1) George Washington
I start today with George Washington which is easy as he was a freemason, however his burial does seem suspicious as ancient Greek day marker was used
on actual day, as Sun set, Sirius was on the Nadir, link below:-
2) John Adams.
He wasn't a freemason, however he did have a suspicious death on 4th July 1826:-
3) On the same day John Adams died, so did Thomas Jefferson the 3rd President??
Some freemasons think he was one, don't blame me if Freemasons can not agree:-
The Rosicrucians think that Thomas Jefferson was a member:-
Crossing the Atlantic
In the late seventeenth century, following a plan originally proposed by Francis Bacon in The New Atlantis, a colony of Rosicrucian leaders was
organized to establish the Rosicrucian arts and sciences in America. In 1694 Rosicrucian settlers made the perilous journey across the Atlantic Ocean
in a specially chartered vessel, the Sarah Maria, under the leadership of Johannes Kelpius, master of a Rosicrucian Lodge in Europe. Landing in
Philadelphia, the colonists established their first settlement and later moved further west in Pennsylvania to Ephrata. These Rosicrucian communities
made valuable contributions to the newly emerging American culture in the fields of printing, philosophy, the sciences, and arts. Later such eminent
Americans as Benjamin Franklin, Thomas Jefferson, and Thomas Paine were intimately connected with the Rosicrucian community. In fact, many
Rosicrucians played an important role in the great alchemical and social process leading to the founding of a new nation.
The 4th Option????
Explanation 4: Being Allowed or Caused to Die by Others
Perhaps, instead, other people were involved. One possible explanation suggests that there could have been a silent conspiracy among physicians,
family members, and other caregivers to help their patient “make it” to the 4th, an effort discontinued when that goal was reached. A more active
account asks whether Adams’s and Jefferson’s respective physicians, Amos Holbrook and Robley Dunglison, could have played a role in their
patients’ deaths, either inadvertently or deliberately—not out of malice, but perhaps seeking to relieve the sufferings of the dying, and choosing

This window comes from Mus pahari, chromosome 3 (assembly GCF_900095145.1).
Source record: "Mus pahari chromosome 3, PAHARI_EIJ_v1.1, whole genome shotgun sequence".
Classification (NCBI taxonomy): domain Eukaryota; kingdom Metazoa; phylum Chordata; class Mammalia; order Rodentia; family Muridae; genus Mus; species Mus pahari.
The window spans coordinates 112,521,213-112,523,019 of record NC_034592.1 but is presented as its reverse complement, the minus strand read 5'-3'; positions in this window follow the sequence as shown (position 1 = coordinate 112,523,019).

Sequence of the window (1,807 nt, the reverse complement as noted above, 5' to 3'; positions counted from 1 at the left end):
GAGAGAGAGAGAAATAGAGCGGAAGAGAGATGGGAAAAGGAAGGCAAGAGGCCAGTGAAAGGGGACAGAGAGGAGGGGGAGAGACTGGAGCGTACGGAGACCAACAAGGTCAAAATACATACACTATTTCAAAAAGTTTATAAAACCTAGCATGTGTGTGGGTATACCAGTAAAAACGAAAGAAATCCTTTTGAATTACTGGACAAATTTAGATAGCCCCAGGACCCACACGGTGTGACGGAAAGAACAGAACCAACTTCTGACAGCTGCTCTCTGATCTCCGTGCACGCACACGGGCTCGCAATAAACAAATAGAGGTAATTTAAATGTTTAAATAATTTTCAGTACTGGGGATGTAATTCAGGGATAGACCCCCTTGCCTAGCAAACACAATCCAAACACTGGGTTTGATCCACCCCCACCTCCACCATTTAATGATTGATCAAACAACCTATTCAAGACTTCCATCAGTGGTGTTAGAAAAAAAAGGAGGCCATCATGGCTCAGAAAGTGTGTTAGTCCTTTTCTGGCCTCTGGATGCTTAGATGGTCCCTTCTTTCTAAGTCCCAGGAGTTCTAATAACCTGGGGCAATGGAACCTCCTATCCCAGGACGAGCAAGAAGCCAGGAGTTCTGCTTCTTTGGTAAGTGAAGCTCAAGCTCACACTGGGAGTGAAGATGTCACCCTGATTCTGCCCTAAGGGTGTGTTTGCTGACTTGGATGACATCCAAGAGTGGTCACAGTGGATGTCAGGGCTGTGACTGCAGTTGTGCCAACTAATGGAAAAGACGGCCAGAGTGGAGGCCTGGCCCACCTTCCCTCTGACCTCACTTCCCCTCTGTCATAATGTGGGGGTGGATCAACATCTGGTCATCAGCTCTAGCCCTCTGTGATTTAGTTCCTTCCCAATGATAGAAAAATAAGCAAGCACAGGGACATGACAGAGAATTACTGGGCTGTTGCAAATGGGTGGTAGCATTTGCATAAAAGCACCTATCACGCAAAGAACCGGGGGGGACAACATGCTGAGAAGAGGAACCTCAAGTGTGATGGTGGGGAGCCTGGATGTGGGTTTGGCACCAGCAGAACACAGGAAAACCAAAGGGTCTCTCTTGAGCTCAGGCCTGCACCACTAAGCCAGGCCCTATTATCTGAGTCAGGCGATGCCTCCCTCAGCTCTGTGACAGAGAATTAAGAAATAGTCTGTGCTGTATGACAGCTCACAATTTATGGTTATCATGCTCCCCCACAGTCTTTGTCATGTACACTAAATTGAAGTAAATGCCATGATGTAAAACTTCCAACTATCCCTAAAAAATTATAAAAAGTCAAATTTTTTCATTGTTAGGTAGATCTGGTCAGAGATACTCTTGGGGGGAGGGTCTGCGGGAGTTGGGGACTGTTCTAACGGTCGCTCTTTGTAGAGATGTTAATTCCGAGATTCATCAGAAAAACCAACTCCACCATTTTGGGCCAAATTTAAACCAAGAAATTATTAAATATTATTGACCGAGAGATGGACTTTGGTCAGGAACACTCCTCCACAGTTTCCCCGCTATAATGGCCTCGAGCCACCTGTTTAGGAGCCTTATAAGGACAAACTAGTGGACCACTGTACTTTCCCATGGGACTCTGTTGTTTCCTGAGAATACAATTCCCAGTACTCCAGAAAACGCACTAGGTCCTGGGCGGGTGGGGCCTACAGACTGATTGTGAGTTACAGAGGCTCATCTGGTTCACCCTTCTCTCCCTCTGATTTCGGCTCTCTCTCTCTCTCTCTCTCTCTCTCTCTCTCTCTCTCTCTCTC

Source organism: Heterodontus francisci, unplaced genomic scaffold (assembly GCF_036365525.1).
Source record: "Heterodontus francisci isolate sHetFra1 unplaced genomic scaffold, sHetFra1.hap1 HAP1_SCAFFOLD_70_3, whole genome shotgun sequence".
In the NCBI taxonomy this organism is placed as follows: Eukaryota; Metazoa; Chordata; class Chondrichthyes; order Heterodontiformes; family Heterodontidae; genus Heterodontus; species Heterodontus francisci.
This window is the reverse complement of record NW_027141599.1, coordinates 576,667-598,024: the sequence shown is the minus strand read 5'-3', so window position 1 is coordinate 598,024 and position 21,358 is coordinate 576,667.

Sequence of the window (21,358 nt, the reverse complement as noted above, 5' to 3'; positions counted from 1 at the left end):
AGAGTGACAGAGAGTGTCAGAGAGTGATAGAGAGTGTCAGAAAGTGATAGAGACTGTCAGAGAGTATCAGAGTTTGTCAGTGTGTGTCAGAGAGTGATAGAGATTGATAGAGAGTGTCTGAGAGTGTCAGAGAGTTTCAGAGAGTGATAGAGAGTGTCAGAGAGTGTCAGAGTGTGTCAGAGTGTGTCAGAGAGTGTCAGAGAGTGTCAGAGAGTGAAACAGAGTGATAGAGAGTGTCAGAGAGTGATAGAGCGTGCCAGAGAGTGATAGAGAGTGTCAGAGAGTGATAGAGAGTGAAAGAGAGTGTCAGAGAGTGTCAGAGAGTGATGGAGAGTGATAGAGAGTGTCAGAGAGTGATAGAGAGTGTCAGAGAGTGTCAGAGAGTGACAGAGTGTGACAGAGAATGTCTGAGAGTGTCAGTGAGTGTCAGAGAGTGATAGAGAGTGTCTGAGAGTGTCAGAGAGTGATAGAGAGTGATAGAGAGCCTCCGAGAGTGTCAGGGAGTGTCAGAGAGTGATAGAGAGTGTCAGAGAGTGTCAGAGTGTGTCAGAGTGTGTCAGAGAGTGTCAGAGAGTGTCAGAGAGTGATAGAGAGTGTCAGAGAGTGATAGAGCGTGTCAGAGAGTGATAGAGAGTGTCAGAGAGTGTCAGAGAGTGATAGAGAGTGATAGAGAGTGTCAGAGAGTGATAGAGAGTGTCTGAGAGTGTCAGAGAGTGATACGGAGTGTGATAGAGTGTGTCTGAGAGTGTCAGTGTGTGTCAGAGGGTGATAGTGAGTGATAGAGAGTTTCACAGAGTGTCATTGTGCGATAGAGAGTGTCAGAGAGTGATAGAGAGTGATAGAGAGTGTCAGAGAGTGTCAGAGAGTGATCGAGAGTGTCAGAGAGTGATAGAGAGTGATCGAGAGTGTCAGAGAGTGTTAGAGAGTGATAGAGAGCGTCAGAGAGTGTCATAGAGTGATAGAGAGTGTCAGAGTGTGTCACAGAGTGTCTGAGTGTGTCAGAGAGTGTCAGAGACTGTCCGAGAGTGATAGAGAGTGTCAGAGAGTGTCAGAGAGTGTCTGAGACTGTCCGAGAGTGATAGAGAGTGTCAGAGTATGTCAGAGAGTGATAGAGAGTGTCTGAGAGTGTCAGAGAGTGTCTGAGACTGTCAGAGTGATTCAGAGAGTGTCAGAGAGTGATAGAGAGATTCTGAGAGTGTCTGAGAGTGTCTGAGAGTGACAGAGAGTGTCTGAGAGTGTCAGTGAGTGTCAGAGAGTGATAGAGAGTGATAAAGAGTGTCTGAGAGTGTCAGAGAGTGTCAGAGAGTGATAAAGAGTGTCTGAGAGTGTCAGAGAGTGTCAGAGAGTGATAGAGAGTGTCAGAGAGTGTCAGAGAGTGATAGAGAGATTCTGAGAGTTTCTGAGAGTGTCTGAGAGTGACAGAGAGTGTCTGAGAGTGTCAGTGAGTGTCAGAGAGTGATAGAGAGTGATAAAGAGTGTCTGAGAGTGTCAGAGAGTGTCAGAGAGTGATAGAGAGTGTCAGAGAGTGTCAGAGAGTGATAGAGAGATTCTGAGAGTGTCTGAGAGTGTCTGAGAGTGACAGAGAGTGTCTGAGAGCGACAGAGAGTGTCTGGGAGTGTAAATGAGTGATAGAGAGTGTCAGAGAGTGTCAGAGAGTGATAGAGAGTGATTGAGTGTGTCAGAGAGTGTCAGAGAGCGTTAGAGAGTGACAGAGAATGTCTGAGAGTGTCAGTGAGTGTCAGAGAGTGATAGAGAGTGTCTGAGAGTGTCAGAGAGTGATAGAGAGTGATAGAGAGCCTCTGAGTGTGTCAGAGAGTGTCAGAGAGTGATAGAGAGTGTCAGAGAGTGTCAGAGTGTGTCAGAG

the historic anniversary as the appropriate occasion? Adams wrote to Benjamin Rush in 1810: “You Physicians are growing so familiar with Hemlock,
and Arsenick, and Mercury Sublimate, and Laudanum, and Brandy and every Thing that used to frighten me, that I know not what you will do with us.”10
Could Adams and/or Jefferson have been administered substances—perhaps laudanum, an alcoholic tincture of opium—in an attempt to control pain,
with an extra-heavy dose on that historic day? Adams’s granddaughter Susan Boylston Clark, who was living in the Adams household at the time,
reported that the doctor gave her grandfather a “medicine” the day before he died, saying both that “I should not be surprised, if he did not
live twenty-four hours” but also that “f the medicine which I shall give him operate favourably, he may live a week or two” [her italics].11
Dr. Holbrook told John Quincy that his father had “suffered much” the night before he died; this would make the administration of a heavy dose of
opium even more plausible.12 “Double-effect” intervention by physicians resulting in death, though not intentionally, would be in keeping with
contemporary attitudes about the permissibility of the overuse of morphine or other opioids for the control of pain “foreseeing though not
intending” that they may cause death; direct intervention by physicians or others to bring an easier—or perhaps more symbolic—death might also
be in keeping with some practices in contemporary medicine, either where euthanasia is underground or where it is legal. Could physicians or family
members have done essentially the same thing?
In a letter to his friend Dr. Brockenborough, John Randolph of Roanoke, who had been on an ocean voyage and datelined the letter The Hague, Tuesday,
August 8, 1826, wrote: “And so old Mr. Adams is dead; on the 4th of July, too, just half a century after our Declaration of Independence; and
leaving his son on the throne. This is Euthenasia, indeed. They have killed Mr. Jefferson, too, on the same day, but I don’t believe it.”13
However, there is no direct evidence for either a “double-effect” or euthanasia. We do not know what drug Adams was given. Whether Jefferson was
given any new medication before his death is not known; indeed, Jefferson is known to have refused the laudanum he had been taking the night before he
I will be back later.